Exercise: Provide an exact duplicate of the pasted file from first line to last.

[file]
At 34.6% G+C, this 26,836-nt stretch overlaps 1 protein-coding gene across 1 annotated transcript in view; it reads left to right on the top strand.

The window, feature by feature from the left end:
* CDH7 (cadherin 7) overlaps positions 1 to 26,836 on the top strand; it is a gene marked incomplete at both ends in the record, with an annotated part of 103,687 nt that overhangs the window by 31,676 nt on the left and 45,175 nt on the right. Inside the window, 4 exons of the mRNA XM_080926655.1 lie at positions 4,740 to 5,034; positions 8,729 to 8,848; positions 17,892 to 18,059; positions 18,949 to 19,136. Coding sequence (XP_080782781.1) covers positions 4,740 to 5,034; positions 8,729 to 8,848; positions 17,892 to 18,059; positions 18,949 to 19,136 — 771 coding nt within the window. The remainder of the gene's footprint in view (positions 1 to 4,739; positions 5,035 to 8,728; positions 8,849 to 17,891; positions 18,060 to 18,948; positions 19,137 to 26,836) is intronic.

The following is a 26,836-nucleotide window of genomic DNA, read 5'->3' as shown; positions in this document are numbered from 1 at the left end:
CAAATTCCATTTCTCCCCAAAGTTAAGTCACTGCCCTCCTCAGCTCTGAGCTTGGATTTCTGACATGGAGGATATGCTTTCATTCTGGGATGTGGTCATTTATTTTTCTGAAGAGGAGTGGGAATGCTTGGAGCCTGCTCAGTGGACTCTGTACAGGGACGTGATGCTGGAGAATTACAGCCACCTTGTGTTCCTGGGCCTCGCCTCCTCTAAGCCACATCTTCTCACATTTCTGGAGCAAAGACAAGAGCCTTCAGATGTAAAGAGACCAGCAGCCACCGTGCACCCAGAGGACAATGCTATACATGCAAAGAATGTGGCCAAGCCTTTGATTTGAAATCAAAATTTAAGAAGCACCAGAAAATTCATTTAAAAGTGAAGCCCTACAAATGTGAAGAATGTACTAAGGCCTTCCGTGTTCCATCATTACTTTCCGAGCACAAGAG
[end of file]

At 34.6% G+C, this 26,836-nt stretch overlaps 1 protein-coding gene across 1 annotated transcript in view; it reads left to right on the top strand.

The window, feature by feature from the left end:
* CDH7 (cadherin 7) overlaps positions 1 to 26,836 on the top strand; it is a gene marked incomplete at both ends in the record, with an annotated part of 103,687 nt that overhangs the window by 31,676 nt on the left and 45,175 nt on the right. Inside the window, 4 exons of the mRNA XM_080926655.1 lie at positions 4,740 to 5,034; positions 8,729 to 8,848; positions 17,892 to 18,059; positions 18,949 to 19,136. Coding sequence (XP_080782781.1) covers positions 4,740 to 5,034; positions 8,729 to 8,848; positions 17,892 to 18,059; positions 18,949 to 19,136 — 771 coding nt within the window. The remainder of the gene's footprint in view (positions 1 to 4,739; positions 5,035 to 8,728; positions 8,849 to 17,891; positions 18,060 to 18,948; positions 19,137 to 26,836) is intronic.

The following is a 26,836-nucleotide window of genomic DNA, read 5'->3' as shown; positions in this document are numbered from 1 at the left end:
CAAATTCCATTTCTCCCCAAAGTTAAGTCACTGCCCTCCTCAGCTCTGAGCTTGGATTTCTGACATGGAGGATATGCTTTCATTCTGGGATGTGGTCATTTATTTTTCTGAAGAGGAGTGGGAATGCTTGGAGCCTGCTCAGTGGACTCTGTACAGGGACGTGATGCTGGAGAATTACAGCCACCTTGTGTTCCTGGGCCTCGCCTCCTCTAAGCCACATCTTCTCACATTTCTGGAGCAAAGACAAGAGCCTTCAGATGTAAAGAGACCAGCAGCCACCGTGCACCCAGAGGACAATGCTATACATGCAAAGAATGTGGCCAAGCCTTTGATTTGAAATCAAAATTTAAGAAGCACCAGAAAATTCATTTAAAAGTGAAGCCCTACAAATGTGAAGAATGTACTAAGGCCTTCCGTGTTCCATCATTACTTTCCGAGCACAAGAG